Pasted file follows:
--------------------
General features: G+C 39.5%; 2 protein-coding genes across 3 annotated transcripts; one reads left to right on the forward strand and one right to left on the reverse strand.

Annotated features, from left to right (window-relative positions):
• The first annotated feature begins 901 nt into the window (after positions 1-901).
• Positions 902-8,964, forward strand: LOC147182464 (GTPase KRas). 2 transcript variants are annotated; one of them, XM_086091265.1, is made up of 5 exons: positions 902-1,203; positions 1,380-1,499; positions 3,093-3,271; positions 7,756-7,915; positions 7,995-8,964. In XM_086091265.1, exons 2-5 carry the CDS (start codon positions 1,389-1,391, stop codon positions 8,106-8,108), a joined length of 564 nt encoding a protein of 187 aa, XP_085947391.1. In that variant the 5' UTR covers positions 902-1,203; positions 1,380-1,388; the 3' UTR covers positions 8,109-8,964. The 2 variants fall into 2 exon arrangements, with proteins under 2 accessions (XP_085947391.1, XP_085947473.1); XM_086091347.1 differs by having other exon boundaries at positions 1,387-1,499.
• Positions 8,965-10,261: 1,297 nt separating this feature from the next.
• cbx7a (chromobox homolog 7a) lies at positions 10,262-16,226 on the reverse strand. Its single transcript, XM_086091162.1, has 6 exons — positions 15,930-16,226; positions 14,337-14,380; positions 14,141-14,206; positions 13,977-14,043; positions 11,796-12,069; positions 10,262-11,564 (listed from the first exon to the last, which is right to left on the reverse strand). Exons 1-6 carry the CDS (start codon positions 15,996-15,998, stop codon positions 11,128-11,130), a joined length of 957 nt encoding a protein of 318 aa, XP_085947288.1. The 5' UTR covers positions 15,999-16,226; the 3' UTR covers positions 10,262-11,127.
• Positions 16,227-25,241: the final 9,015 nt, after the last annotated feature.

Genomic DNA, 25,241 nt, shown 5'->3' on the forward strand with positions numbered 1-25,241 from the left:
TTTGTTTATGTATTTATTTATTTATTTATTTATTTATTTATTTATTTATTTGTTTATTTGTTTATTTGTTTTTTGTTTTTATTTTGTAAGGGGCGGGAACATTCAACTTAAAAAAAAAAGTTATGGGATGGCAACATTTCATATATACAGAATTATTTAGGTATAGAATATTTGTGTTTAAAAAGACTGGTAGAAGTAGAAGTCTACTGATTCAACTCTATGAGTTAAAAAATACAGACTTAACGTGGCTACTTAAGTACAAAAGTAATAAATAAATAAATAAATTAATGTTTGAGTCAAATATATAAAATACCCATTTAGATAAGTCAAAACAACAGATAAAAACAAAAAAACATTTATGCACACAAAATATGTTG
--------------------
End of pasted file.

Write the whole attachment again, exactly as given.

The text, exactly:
General features: G+C 39.5%; 2 protein-coding genes across 3 annotated transcripts; one reads left to right on the forward strand and one right to left on the reverse strand.

Annotated features, from left to right (window-relative positions):
• The first annotated feature begins 901 nt into the window (after positions 1-901).
• Positions 902-8,964, forward strand: LOC147182464 (GTPase KRas). 2 transcript variants are annotated; one of them, XM_086091265.1, is made up of 5 exons: positions 902-1,203; positions 1,380-1,499; positions 3,093-3,271; positions 7,756-7,915; positions 7,995-8,964. In XM_086091265.1, exons 2-5 carry the CDS (start codon positions 1,389-1,391, stop codon positions 8,106-8,108), a joined length of 564 nt encoding a protein of 187 aa, XP_085947391.1. In that variant the 5' UTR covers positions 902-1,203; positions 1,380-1,388; the 3' UTR covers positions 8,109-8,964. The 2 variants fall into 2 exon arrangements, with proteins under 2 accessions (XP_085947391.1, XP_085947473.1); XM_086091347.1 differs by having other exon boundaries at positions 1,387-1,499.
• Positions 8,965-10,261: 1,297 nt separating this feature from the next.
• cbx7a (chromobox homolog 7a) lies at positions 10,262-16,226 on the reverse strand. Its single transcript, XM_086091162.1, has 6 exons — positions 15,930-16,226; positions 14,337-14,380; positions 14,141-14,206; positions 13,977-14,043; positions 11,796-12,069; positions 10,262-11,564 (listed from the first exon to the last, which is right to left on the reverse strand). Exons 1-6 carry the CDS (start codon positions 15,996-15,998, stop codon positions 11,128-11,130), a joined length of 957 nt encoding a protein of 318 aa, XP_085947288.1. The 5' UTR covers positions 15,999-16,226; the 3' UTR covers positions 10,262-11,127.
• Positions 16,227-25,241: the final 9,015 nt, after the last annotated feature.

Genomic DNA, 25,241 nt, shown 5'->3' on the forward strand with positions numbered 1-25,241 from the left:
TTTGTTTATGTATTTATTTATTTATTTATTTATTTATTTATTTATTTATTTGTTTATTTGTTTATTTGTTTTTTGTTTTTATTTTGTAAGGGGCGGGAACATTCAACTTAAAAAAAAAAGTTATGGGATGGCAACATTTCATATATACAGAATTATTTAGGTATAGAATATTTGTGTTTAAAAAGACTGGTAGAAGTAGAAGTCTACTGATTCAACTCTATGAGTTAAAAAATACAGACTTAACGTGGCTACTTAAGTACAAAAGTAATAAATAAATAAATAAATTAATGTTTGAGTCAAATATATAAAATACCCATTTAGATAAGTCAAAACAACAGATAAAAACAAAAAAACATTTATGCACACAAAATATGTTG